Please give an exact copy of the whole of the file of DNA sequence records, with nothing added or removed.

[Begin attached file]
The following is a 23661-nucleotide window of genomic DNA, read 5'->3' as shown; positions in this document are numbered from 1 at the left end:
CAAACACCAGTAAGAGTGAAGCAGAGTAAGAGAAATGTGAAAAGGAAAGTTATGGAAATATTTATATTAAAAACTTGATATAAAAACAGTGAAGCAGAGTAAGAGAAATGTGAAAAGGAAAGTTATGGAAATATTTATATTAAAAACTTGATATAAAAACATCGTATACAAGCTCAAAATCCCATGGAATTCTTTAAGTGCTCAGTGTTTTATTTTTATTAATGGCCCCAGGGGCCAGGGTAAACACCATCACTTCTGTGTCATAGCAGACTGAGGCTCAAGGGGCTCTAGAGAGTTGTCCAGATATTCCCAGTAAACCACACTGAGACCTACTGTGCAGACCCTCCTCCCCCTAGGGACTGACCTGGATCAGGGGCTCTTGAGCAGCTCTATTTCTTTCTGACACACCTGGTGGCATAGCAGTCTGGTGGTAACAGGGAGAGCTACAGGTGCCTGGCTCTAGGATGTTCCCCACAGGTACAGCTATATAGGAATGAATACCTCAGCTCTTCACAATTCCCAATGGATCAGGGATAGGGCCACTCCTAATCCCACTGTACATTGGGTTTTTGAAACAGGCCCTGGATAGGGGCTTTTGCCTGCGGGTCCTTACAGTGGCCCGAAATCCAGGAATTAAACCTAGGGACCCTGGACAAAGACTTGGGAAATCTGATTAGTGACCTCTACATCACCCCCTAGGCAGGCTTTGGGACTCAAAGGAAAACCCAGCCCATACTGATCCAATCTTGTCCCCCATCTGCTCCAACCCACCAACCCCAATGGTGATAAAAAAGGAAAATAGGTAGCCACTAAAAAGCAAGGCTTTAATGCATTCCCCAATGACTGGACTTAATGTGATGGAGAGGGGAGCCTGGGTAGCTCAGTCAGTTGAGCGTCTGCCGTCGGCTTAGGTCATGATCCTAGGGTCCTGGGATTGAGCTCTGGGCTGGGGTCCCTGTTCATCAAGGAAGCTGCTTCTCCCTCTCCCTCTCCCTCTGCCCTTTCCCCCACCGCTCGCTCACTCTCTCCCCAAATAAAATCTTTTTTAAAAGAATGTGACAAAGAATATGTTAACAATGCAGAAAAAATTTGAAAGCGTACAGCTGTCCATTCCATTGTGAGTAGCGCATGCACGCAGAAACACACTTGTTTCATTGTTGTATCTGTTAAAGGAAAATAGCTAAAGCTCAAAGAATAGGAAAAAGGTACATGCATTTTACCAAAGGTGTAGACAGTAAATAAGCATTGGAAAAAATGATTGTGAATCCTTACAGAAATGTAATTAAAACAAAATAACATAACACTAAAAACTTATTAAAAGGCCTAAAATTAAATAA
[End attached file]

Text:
The following is a 23661-nucleotide window of genomic DNA, read 5'->3' as shown; positions in this document are numbered from 1 at the left end:
CAAACACCAGTAAGAGTGAAGCAGAGTAAGAGAAATGTGAAAAGGAAAGTTATGGAAATATTTATATTAAAAACTTGATATAAAAACAGTGAAGCAGAGTAAGAGAAATGTGAAAAGGAAAGTTATGGAAATATTTATATTAAAAACTTGATATAAAAACATCGTATACAAGCTCAAAATCCCATGGAATTCTTTAAGTGCTCAGTGTTTTATTTTTATTAATGGCCCCAGGGGCCAGGGTAAACACCATCACTTCTGTGTCATAGCAGACTGAGGCTCAAGGGGCTCTAGAGAGTTGTCCAGATATTCCCAGTAAACCACACTGAGACCTACTGTGCAGACCCTCCTCCCCCTAGGGACTGACCTGGATCAGGGGCTCTTGAGCAGCTCTATTTCTTTCTGACACACCTGGTGGCATAGCAGTCTGGTGGTAACAGGGAGAGCTACAGGTGCCTGGCTCTAGGATGTTCCCCACAGGTACAGCTATATAGGAATGAATACCTCAGCTCTTCACAATTCCCAATGGATCAGGGATAGGGCCACTCCTAATCCCACTGTACATTGGGTTTTTGAAACAGGCCCTGGATAGGGGCTTTTGCCTGCGGGTCCTTACAGTGGCCCGAAATCCAGGAATTAAACCTAGGGACCCTGGACAAAGACTTGGGAAATCTGATTAGTGACCTCTACATCACCCCCTAGGCAGGCTTTGGGACTCAAAGGAAAACCCAGCCCATACTGATCCAATCTTGTCCCCCATCTGCTCCAACCCACCAACCCCAATGGTGATAAAAAAGGAAAATAGGTAGCCACTAAAAAGCAAGGCTTTAATGCATTCCCCAATGACTGGACTTAATGTGATGGAGAGGGGAGCCTGGGTAGCTCAGTCAGTTGAGCGTCTGCCGTCGGCTTAGGTCATGATCCTAGGGTCCTGGGATTGAGCTCTGGGCTGGGGTCCCTGTTCATCAAGGAAGCTGCTTCTCCCTCTCCCTCTCCCTCTGCCCTTTCCCCCACCGCTCGCTCACTCTCTCCCCAAATAAAATCTTTTTTAAAAGAATGTGACAAAGAATATGTTAACAATGCAGAAAAAATTTGAAAGCGTACAGCTGTCCATTCCATTGTGAGTAGCGCATGCACGCAGAAACACACTTGTTTCATTGTTGTATCTGTTAAAGGAAAATAGCTAAAGCTCAAAGAATAGGAAAAAGGTACATGCATTTTACCAAAGGTGTAGACAGTAAATAAGCATTGGAAAAAATGATTGTGAATCCTTACAGAAATGTAATTAAAACAAAATAACATAACACTAAAAACTTATTAAAAGGCCTAAAATTAAATAA